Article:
Short article on Eighth General Election of India (1984)



The Eighth General Elections were held under unprecedented circumstances following the assassination of Indira Gandhi. The tragic end of a powerful and charismatic Prime Minister had cast a pall of gloom as well as uncertainty of India's unity, integrity and political stability.

Her son, Rajiv Gandhi, was sworn in as Prime Minister on the very same day of her assassination. The new Prime Minister was eager to get a fresh mandate from the people with a view to legitimising his government.

That is why the Eighth General Elections were announced to be held within less than two months after his assumption of office.

The eighth General Elections were held between twenty-fourth and twenty-eighth of December 1984. The total number of the electorate was over 389 million. Nearly sixty per cent of the voters exercised their franchise at the elections.

The results of the eighth General Elections showed the triumphal, unprecedented march to success of the Congress Party led by Rajiv Gandhi. The Party won 415 seats out of a total 517 seats contested and secured 48.1 percent of the total votes polled. This was the first time in thirty-seven years that the Party was able to get in its favour such a high percentage of votes.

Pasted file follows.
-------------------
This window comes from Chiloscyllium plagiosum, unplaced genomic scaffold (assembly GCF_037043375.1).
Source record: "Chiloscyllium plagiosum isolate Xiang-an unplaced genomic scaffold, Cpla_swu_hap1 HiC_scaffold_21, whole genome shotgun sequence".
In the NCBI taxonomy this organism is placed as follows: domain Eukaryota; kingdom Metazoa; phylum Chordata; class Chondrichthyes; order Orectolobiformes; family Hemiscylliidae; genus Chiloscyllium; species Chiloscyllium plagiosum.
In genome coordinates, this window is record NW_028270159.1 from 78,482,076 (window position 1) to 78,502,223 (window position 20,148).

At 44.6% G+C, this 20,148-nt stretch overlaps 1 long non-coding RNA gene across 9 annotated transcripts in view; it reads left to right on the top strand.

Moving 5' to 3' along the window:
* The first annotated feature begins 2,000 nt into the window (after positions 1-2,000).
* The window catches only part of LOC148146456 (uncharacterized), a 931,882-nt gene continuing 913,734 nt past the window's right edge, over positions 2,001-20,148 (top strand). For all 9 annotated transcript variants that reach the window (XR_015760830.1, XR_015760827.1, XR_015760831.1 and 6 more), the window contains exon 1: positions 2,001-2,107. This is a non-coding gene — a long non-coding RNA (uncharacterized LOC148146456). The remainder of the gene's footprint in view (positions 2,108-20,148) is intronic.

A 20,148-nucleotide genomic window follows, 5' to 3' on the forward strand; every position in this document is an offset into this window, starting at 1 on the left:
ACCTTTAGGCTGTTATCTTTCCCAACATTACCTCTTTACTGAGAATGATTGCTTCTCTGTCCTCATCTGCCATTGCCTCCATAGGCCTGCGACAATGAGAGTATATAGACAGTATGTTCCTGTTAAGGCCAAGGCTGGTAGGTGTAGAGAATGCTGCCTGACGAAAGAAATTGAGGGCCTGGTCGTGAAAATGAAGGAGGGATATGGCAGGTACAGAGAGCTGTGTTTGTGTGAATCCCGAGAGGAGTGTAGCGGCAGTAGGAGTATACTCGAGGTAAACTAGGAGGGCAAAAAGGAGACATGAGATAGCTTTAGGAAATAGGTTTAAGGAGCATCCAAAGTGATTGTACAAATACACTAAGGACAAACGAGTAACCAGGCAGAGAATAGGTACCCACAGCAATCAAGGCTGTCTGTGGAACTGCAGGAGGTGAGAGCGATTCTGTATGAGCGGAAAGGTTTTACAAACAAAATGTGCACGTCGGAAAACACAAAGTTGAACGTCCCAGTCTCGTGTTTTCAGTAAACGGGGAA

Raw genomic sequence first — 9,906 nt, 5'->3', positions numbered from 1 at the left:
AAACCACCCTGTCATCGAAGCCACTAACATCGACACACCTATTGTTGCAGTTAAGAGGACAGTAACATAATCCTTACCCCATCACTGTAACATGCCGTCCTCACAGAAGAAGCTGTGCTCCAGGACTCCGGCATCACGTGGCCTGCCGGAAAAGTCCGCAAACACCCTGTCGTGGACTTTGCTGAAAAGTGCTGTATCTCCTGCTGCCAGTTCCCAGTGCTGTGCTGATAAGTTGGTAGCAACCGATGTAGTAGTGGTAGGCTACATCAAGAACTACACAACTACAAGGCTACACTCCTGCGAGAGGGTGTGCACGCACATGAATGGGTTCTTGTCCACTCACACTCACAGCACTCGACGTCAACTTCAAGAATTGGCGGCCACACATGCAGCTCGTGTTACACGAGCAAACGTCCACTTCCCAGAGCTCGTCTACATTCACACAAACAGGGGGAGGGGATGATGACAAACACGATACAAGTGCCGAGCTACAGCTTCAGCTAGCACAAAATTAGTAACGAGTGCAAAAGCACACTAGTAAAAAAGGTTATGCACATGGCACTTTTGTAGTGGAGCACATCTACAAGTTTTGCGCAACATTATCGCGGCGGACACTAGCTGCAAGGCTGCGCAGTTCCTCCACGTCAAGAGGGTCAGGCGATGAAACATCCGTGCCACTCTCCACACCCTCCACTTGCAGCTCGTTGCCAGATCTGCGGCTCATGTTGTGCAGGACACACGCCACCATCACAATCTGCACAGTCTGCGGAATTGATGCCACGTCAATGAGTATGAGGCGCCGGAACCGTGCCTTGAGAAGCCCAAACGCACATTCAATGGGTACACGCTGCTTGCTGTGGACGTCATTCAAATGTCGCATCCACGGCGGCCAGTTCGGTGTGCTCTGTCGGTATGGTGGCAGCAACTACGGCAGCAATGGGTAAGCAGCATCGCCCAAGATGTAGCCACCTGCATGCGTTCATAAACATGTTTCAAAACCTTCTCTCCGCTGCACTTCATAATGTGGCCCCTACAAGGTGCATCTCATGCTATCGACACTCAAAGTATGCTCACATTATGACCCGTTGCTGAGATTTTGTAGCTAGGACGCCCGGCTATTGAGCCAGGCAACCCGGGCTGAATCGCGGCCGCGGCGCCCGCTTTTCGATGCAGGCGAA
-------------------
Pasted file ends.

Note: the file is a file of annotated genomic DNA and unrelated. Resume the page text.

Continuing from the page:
The only State where the Party's performance was poor was Andhra Pradesh where the Telugu Desam Party held its way almost unchallenged. That Party secured 30 seats out of the 34 it contested, a record for any State Party.

In comparison, most of the other parties fared badly. For instance, Bharatiya Janata Party which contested 229 seats won only 2 seats! Janata Party contested 219 seats and won only ten. The Communist Party of India contested 66 seats and won only six. The only party which performed better was the Communist Party of India (Marxist) which contested 64 seats and winning 22 of them.